CROFTING is a hard life. Schlepping peat cut from the bog for your fire, milking your sole coo then spending hours beating, churning and slapping the milk into butter or cheese, digging stony plots over by hand to plant a potato crop that fails, breaking the winter ice on your pail in the morning before you take a wash.
Aye, it’s grim up North.
But not if you’re one of the new breed of cyber-crofter, hooked up to 24-hour Wi-Fi with access to the mighty Facebook, t’internet and all the riches this brings.
And you won’t catch this new breed of crofter faddling about with unpredictable animals and crops, stuff that’s likely to curl up and die for no reason or forget to come out of the ground. They might have a couple of hens wandering about and a thatched byre with an old plough resting at a jaunty angle beside it for that authentic Highland croft look.
But they will have looked at the statistics and crunched the numbers – tourism is the golden goose that contributes more than £4billion to the Scottish economy each year.
Yes, the modern crofter isn’t farming stock and crops, they are farming tourists.
We have just spent two (very unexpectedly) gloriously sunny weeks on the west coast, on a campsite with a two-minute walk to Local Hero-style beaches, all white sand, punctuated with interesting rocks just offshore, azure seas (think Maldives) and distant purple views of the Small Isles and Skye. Bliss.
Tired dogs and exhausted children. Double bliss.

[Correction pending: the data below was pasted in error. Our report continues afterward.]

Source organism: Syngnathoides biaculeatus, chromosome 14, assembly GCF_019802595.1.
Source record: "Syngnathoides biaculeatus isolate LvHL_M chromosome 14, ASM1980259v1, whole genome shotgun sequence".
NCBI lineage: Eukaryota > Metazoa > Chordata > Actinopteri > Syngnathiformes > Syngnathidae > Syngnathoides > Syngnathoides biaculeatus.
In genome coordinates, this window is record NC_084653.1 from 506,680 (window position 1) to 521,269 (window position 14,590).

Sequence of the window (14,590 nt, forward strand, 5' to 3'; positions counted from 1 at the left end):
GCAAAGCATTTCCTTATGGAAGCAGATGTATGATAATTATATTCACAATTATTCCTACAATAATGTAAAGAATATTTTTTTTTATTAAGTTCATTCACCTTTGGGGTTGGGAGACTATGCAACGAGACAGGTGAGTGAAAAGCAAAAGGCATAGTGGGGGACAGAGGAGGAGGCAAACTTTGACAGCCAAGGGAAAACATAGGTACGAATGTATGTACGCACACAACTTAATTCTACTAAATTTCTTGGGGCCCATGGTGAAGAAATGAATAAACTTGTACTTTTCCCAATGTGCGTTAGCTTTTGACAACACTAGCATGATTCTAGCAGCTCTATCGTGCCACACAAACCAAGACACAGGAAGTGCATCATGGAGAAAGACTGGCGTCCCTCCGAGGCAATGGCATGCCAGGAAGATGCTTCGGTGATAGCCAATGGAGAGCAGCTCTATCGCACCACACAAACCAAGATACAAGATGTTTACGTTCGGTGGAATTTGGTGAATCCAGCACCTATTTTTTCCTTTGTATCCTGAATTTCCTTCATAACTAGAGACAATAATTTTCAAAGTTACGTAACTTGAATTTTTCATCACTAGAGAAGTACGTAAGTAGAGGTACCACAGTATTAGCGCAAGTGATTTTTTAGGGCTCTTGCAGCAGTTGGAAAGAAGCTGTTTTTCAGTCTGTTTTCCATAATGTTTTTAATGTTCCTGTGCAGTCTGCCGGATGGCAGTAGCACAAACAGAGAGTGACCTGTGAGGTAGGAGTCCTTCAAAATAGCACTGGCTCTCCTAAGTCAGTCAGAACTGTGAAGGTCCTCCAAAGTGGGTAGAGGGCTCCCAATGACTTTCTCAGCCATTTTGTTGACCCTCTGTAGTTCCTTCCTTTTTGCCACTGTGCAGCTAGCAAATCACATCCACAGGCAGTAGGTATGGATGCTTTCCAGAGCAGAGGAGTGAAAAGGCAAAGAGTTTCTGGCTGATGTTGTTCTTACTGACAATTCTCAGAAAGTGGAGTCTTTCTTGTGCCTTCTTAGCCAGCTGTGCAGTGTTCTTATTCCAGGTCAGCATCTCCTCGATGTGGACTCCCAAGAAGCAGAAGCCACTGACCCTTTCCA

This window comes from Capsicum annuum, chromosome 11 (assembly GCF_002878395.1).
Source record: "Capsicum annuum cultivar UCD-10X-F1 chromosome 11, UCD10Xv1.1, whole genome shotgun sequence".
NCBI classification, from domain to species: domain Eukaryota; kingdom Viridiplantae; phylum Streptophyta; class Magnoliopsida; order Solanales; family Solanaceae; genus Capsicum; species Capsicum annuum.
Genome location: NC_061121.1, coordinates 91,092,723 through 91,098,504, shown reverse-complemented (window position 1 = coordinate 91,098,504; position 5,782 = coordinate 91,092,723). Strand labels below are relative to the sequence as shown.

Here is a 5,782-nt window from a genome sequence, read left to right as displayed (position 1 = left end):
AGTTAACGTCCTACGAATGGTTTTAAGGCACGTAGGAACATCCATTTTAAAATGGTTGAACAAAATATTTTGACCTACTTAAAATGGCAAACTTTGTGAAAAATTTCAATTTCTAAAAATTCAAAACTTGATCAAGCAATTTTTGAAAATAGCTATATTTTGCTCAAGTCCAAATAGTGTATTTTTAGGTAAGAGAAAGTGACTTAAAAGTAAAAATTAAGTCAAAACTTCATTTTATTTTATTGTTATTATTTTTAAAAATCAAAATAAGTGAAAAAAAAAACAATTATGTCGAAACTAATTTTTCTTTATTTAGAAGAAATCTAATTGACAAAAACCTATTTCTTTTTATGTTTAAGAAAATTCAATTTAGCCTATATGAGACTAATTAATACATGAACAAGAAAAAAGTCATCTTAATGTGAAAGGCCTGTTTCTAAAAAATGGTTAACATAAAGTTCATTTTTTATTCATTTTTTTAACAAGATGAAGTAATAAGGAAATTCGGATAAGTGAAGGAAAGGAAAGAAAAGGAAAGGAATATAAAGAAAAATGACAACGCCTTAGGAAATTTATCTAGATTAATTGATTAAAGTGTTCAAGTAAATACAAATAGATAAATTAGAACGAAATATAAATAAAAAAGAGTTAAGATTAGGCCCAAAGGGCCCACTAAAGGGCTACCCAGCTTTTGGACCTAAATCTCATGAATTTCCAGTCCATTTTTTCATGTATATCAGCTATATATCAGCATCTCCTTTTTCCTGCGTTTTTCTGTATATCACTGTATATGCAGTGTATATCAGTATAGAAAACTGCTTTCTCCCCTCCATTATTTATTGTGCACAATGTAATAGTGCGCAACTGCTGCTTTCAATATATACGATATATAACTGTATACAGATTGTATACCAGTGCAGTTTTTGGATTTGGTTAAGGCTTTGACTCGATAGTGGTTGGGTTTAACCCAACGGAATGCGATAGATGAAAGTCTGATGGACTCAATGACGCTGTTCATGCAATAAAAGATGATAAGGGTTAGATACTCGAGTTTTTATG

And where was this slice of west coast heaven? Sunnyside Croft. Yes, Croft.
(Lucky) owners Julie and Ian bought Sunnyside and intended that Julie and kids would live there and work the croft while Ian continued to work in Glasgow. The idea was that Ian would find work in the area (Ian is a builder) and eventually perhaps have a team up north and one in Glasgow. The property boom was in full swing and the future looked rosy.
Then the crash. And workers being paid off. And a dream gone almost overnight.
But looking around at the campsites at the edges of their bay, Julie and Ian wondered about decrofting part of Sunnyside and running a campsite too. Maybe that would keep the wolf from the door (even though the last one had been killed in 1743).
And as the slump slumped even further, Julie and Ian invested heavily (or as heavily as you can when you have no money) and Sunnyside Croft Touring and Camping Site was born.
As modern-day crofters, they put in the traditional graft keeping everything in A1 order (and still manage to be cheerful and helpful hosts).
And like their predecessors, their hours are traditionally long with a natural rhythm – up with the sun; to bed when the sun goes down.
There are still four-legged animals at Sunnyside (sheep and hairy coos), but the two-legged variety (apart from the resident solitary hen) bring in the dosh.
Is it a model that could translate to, say, a Borders hill farm? Clartycleugh Camping just doesn’t have the same ring, does it?